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I'm grateful to Susan Resneck Pierce for writing her Views piece "Beyond Incrementalism." The column provides a valuable window into how college and universities leaders are thinking six months into the pandemic and offers some wise and actionable advice for presidents, provosts and trustees.

To continue the conversation that Pierce started, I'd like to push back (respectfully) on one suggestion the piece makes around potential COVID-era institutional strategic priorities. That recommendation is to "Move even more online."

The point I'd like to make is that we should not think of online learning as strategic.

Before arguing this point, I should point out that my job title is director of online programs and strategy. I spend each day thinking about online learning from a strategic viewpoint.

From over two decades of working in online education, I've concluded that we should stop talking so much about online education.

Online education is a means, not an end.

Online learning is a method, not a goal.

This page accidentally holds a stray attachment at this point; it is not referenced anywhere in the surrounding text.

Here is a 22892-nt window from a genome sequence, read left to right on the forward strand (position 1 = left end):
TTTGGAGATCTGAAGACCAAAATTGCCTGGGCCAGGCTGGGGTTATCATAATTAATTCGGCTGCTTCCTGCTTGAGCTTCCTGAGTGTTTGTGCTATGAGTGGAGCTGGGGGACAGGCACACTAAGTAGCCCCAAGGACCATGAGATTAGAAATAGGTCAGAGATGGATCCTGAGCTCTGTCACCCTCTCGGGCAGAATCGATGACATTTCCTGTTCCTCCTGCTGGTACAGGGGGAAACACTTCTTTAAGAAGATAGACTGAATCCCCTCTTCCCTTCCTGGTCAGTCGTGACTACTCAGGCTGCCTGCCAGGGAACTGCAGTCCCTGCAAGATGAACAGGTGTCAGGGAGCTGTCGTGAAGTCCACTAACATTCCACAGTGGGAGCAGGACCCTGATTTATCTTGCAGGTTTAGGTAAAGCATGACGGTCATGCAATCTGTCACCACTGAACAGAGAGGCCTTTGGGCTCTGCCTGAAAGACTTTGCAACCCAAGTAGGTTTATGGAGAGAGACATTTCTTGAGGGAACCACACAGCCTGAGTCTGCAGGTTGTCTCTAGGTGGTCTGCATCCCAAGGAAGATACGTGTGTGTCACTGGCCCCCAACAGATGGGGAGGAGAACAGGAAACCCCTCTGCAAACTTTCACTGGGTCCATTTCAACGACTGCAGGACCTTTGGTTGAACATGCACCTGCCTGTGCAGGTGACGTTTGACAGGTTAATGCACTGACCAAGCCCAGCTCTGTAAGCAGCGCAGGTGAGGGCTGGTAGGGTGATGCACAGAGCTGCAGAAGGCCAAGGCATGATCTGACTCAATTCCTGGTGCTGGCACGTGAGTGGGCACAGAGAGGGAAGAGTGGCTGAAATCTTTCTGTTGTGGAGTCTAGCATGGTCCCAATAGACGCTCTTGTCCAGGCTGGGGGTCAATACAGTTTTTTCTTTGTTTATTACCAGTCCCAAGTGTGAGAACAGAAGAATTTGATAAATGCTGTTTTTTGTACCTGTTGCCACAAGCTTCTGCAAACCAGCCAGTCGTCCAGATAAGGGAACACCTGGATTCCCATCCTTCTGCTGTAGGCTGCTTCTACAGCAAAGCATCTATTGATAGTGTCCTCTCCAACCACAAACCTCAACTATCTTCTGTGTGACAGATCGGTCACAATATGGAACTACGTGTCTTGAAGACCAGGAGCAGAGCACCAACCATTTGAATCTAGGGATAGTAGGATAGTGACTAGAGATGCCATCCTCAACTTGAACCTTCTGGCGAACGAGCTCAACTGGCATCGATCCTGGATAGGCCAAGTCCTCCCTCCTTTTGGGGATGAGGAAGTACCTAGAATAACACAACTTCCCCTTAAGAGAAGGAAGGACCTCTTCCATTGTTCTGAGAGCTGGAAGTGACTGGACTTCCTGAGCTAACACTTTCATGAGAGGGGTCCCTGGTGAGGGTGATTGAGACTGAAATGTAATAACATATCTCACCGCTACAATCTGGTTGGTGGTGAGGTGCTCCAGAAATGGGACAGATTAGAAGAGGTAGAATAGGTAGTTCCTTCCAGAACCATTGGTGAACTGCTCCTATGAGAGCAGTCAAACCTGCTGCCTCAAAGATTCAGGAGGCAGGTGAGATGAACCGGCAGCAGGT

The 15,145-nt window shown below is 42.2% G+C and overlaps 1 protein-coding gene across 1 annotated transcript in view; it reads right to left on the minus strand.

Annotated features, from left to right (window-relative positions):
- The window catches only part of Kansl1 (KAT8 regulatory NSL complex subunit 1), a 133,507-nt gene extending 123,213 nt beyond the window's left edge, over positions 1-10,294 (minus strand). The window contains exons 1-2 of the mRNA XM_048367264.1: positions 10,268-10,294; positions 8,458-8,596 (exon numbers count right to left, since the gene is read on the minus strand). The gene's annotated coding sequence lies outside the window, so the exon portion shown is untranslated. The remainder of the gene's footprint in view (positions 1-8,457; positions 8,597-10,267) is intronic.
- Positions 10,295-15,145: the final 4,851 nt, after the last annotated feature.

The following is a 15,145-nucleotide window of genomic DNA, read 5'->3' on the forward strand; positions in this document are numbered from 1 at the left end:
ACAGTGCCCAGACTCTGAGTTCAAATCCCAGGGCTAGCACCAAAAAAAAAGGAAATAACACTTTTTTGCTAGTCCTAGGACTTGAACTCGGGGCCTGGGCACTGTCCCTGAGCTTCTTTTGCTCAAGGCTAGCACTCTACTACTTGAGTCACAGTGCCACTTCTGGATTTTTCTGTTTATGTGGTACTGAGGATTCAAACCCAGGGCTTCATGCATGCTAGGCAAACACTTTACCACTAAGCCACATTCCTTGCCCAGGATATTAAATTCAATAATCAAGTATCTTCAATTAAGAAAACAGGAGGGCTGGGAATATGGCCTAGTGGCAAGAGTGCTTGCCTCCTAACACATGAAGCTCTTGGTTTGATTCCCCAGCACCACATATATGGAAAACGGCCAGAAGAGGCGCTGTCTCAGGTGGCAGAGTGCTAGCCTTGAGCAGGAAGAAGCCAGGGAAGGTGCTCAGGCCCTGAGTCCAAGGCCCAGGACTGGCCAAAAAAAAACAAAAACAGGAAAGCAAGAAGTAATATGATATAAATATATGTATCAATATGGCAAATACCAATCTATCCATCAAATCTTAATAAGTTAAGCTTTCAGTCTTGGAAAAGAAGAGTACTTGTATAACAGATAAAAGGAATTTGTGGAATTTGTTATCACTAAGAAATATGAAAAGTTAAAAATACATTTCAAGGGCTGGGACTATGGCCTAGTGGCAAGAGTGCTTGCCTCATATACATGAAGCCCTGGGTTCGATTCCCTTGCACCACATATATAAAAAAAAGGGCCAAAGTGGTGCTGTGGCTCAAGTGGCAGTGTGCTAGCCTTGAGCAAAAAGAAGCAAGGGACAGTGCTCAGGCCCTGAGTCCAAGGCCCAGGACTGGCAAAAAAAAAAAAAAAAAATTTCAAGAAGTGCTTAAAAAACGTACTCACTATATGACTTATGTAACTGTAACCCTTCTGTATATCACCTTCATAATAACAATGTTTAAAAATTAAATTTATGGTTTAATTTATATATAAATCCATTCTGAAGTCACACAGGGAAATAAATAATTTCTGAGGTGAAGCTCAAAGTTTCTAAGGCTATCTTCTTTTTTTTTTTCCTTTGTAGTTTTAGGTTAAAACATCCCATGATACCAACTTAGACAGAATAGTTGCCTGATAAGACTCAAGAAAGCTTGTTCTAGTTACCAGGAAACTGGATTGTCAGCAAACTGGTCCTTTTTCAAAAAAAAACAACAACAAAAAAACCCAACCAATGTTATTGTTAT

Moreover, the distinction between residential and online learning is rapidly evaporating. It may make as much sense to talk about online learning as it does to distinguish between in-person and remote work. We will work whenever and wherever we are, be it in the office or at home. It will just be work.

What is strategic is thinking about the institution's goals and then figuring out the learning modalities that support those goals.

For instance, a college might decide that its goal is to be more resilient in the face of exogenous shocks (from pandemics to extreme weather). Building a robust set of online learning capabilities will assist in building institutional resilience.

Or a school might decide that it will prioritize student success, with a focus on lowering attrition rates and time to graduation. Offering a flexible menu of online course options, including winter break and summer term online courses, may help students navigate the obstacles that put them at risk for not graduating. Online courses may allow students to focus their energies on foundational courses or provide opportunities to make up courses or credits lost during a residential semester for academic or personal reasons.

Perhaps a university will expand its educational focus beyond traditional-age learners and provide credentialing and degree opportunities for adult working professionals or retirees. Online learning may be the ideal vehicle to serve nontraditional learners.

What is necessary, and where I think Susan Resneck Pierce has things precisely right, is that online expertise should be represented at institutional strategic planning tables. Without knowing the affordances (and limitations) of online learning, it may be hard to envision the full range of potential strategic goals.

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